ROBIN’s NEST, August—, 18—.

DEAUREST MAMMA, — You are probably anxious to learn how I am getting along in the home of my old schoolfriend, Kitty, and 1 take this early opportunity of giving you some account of myself from the beginning of my visit up to present date. “ Robin’s Nest,” as Kitty and her husband call their cottage, is a really charming place, cosy and rose-wreathen enough for the most ideal of newly-wedded couples, Kitty’s lord and master is disappointingly nice; the rosy rhetoric of her descriptions had prepared me for somebody rather common place than otherwise. He is the soul of devotion, and is six feet if an inch, besides having a mustache that quite transcends my descriptive limits. Kitty is an excellent housekeeper, and everything is delightfully managed. One might call Robin’s Nest a model little home but for a single circumstance. This Eden has its —well, its drawback. It is a very small drawback, and yet it is an extremely noticeable one. You will be surprised when I tell you that it is the baby.

Now you know my weakness for babies, mamma. This is by no means a disagreeable baby, and on first seeing it I was prepared to extend toward it my most unreserved allegiance. But I soon discovered that it had altogether too much of this sort of thing. About five minutes after my arrival at the cottage, and while I was seated with Kitty’s hand fondly held in my own, the baby was brought into the room by its nurse. From that moment Kitty’s attention and the attention of her husband were immovably concentrated on their infant offspring. The sole notice which they took of my presence was a rapid sideglance that seemed to invite me to join in the devout and unremitting ovation. The baby is only a few months old, and does nothing of an intelligent or human character except occasionally smile. Now and then it crows, like all other babies, but you would certainly be amused at first, mamma (even were you not ultimately bored very much), by the extraordinary translations, on its parents’ part, of its slightest inarticulate utterances. “ Gug-gug,” gurgles the baby. “ Yes,” cries Kitty, “ so you have been out for a long walk, my precious!” “ Coo-oo-oo,” crows the baby. “ Little darling!” exclaims papa. “Saw the cows; yes; certainly.” It requires very slight observation to convince one’s self that this vaunted prodigy does not know the difference yet between taking a walk and going to sleep, and that it would be wholly powerless to tell a cow from a chicken.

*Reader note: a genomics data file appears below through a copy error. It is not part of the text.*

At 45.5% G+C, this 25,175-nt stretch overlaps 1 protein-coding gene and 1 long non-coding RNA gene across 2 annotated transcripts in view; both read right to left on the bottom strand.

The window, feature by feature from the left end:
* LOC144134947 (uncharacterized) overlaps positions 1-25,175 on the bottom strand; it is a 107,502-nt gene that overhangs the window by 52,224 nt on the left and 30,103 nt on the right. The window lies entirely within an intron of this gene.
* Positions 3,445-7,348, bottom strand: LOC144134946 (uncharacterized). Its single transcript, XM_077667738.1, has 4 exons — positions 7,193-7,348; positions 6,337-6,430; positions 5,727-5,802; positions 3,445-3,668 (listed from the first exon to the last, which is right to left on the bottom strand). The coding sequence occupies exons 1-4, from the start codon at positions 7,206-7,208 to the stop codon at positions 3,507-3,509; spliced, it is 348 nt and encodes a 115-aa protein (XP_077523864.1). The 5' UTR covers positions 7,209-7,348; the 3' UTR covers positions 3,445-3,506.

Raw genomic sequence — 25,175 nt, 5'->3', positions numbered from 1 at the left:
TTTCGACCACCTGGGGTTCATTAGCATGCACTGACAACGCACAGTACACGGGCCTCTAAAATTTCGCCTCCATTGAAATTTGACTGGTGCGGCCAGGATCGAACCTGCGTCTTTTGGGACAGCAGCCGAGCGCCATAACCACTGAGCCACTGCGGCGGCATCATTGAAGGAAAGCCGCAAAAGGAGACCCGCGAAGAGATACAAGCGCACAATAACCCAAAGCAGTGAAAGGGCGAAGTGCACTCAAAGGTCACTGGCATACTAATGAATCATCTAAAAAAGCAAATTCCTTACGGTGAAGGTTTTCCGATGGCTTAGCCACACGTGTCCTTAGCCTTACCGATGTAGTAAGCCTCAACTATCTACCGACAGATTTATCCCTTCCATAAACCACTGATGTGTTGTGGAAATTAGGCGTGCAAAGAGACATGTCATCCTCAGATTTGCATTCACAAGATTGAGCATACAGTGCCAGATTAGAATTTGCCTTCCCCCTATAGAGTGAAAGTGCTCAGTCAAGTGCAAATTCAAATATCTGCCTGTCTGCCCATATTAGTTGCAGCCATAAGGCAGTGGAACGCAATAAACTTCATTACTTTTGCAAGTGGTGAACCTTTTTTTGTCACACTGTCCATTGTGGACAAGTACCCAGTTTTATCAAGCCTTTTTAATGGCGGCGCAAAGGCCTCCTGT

Later experiences have shown me, mamma, that I have not been invited here to see Kitty at all. I have been invited simply to swell the list of the baby’s worshipers. Kitty talks of nothing else. It is emphatically not a pretty child, but I am sure that if I as much as hinted to her that its nose was not the purest Grecian type she would instantly order me from Robin’s Nest. As a great favor, I am sometimes permitted to hold it, and have the pleasant sensation, all the time I am doing so, of being watched like a suspected pickpocket by three or four pairs of anxious eyes. At the beginning of each meal we are blessedly exempt from it, but in the middle of breakfast, dinner, and tea it is borne into the room, and greeted by papa and mamma with a perfect roar of welcome. The nurse pretends to adore it, though I privately suspect her of being an arrant time-server, and by no means above the administering of slaps or pinches when Kitty’s back is turned.

I am afraid that you will call this a very stupid letter, but I really have only a single subject to write about. I have not once been taken to walk or drive since my arrival here; those luxuries are reserved for the baby. Kitty is as sweet as ever, when you can get her to notice you, which is rarer than seldom. I cannot say that site sends you her love, for when I told her that I was coming up-stairs to write to you she made me no answer, and it is exceedingly doubtful whether she heard me or not; the baby was on the bed making rather fierce grasps at her hair, and she was bending over it in evident delight that its hands were actually getting strong enough to quite hurt her. 1 suppose the summit of maternal joy would be for the child to tear out a handful or so of her tresses.

I am such a cipher here that I shall probably take a piqued fit, before long, and suddenly return home. Meanwhile, I remain your loving daughter,


— It is known to most of the inhabitants of the Ball that makes its diurnal revolutions around the Hub that we who enjoy the felicity of dwelling in the centre of all things celebrate the rise of the Sunday sun by a repast of pulse and brawn, sometimes spoken of as “ pork and beans,” or “bacon and beans.” Like most of the facts in the experience of the Bostonese, this habit has been pretty well advertised, and sometimes there have not wanted those of the vulgar herd who have been moved to animadvert with asperity upon the wellestablished custom. We look upon all such flings with the lofty disdain that arises from a mind conscious of its own rectitude, and with pity for the ignorance from which they spring.